In most manufacturing companies, shopfloor communication takes place in a highly dispersed and ineffective manner: On the one hand, information is often only passed on to a small extent across departments, and on the other hand, this information is usually still raw information that is neither appropriately prioritized nor individually prepared. Smart Communication addresses these problems and aims to communicate individually prepared information and action steps for each workplace in real time. In this article you will find out what exactly Smart Communication is all about.
how you can achieve not only industry 4.0, but also communication 4.0
When you get a bird’s-eye view of your manufacturing company’s shop floor, you will see a complex communication network of workstations, departments, and project groups. Every process, every machine, every incoming order, every sensor and now also every employee is constantly producing data and knowledge. However, this communication takes place in a highly dispersed and less effective manner because it consists of systems, projects and platforms all operating in parallel: be it department- or project-specific collaboration solutions, bulletin boards, the dashboards of individual machines or the classic intranet.
supporting every employee – with intelligent communication
For your shopfloor communications, this means that a lot of information often arrives too slowly, incompletely or, in some cases, does not arrive at all in those places where it may be needed most urgently.
This fundamental problem can be avoided by approaching the topic of communication strategically: Which workplace needs which type of information from which source on site to be able to work as effectively as possible? With a strategic approach we call “Smart Communication”, you can successfully face this challenge.
networking instead of isolation
In technical terms, a cross-departmental exchange of information can frequently only take place in a limited manner. This is because the flow of information is different depending on the department and the associated “information sphere” and not harmonized with each other. This becomes especially problematic when processes need to function in a cross-departmental manner: Taken in isolation, a breakdown of a machine on production line A is raw information that affects production, planning process, and possibly also the utilization of personnel. However, this event is also relevant for logistics. To be sure, what is relevant here is not the fact that a machine is at a standstill and therefore there are new tasks to be completed in production. Rather there are follow up questions here that are targeted to logistics-specific tasks: Can we deliver the goods that are supposed to be produced by this machine on time? And if not, then when will this be possible? Which current idle times and new capacity planning requirements are the result of this and if we need to catch up on the delivery, which bottlenecks need to be considered because of this? When the raw information “machine breakdown” is simply forwarded to intralogistics, then this ultimately means communicative isolation.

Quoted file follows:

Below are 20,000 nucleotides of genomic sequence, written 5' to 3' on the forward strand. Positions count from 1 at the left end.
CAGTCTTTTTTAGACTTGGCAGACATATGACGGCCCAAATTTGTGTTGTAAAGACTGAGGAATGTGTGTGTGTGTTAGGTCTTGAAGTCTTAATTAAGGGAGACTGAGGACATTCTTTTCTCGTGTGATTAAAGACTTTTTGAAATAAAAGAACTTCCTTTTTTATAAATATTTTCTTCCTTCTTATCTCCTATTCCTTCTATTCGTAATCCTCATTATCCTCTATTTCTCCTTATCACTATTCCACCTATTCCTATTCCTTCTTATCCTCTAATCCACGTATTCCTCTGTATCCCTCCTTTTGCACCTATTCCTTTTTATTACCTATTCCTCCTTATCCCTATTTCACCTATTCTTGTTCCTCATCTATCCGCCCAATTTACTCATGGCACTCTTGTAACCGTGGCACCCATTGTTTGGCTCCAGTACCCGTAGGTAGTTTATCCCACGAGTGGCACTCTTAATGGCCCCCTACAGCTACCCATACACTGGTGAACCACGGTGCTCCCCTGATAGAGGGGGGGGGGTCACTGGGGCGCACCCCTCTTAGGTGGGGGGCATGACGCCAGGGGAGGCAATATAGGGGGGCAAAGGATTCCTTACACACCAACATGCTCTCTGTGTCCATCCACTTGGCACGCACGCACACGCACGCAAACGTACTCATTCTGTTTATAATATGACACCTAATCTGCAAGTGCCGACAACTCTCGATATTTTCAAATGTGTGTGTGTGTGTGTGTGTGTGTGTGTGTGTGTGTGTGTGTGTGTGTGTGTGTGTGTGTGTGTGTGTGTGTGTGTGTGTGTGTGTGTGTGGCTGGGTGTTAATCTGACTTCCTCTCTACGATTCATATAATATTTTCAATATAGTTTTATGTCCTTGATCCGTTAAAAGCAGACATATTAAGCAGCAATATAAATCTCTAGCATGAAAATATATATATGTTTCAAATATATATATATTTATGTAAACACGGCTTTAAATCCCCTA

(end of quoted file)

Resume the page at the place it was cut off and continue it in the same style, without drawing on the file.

A smart communication approach would look like the following in this situation: Relevant follow-up questions like those listed above as examples are automated and defined in real time from the machine breakdown in information loop A (production) for information loop B (logistics). Based on this, the relevant information is then communicated to logistics and the reaction to this situation is also defined. Therefore, specific key figures and concrete work orders for logistics result from a machine’s error messages.
The more complex the cooperation of the different departments is, the more important it is that relevant instructions are communicated to each individual department that provide them with a clear overview and allow them to work effectively.
This may sound self-evident, but the flow of information within most companies is currently not being applied as it should: the intelligent communication of cross-departmental processes and therefore the higher success rates of various areas of a shop floor are intrinsically linked to one another.
data quality over quantity
The large amount of information that is produced by the various shop floor elements brings with it a second significant challenge: to prioritize, reduce, and individualize communication exactly for each instance. This means ensuring that each relevant workstation or relevant individual person has access to the most important information for the next process step.
Error messages are constantly occurring in a large production hall at various production lines and are displayed at each respective machine. The problem is that most of the error and warning messages is relatively irrelevant for most workers. And, with several different lines, having each message constantly in view with all the implications is not just confusing, but superfluous as well.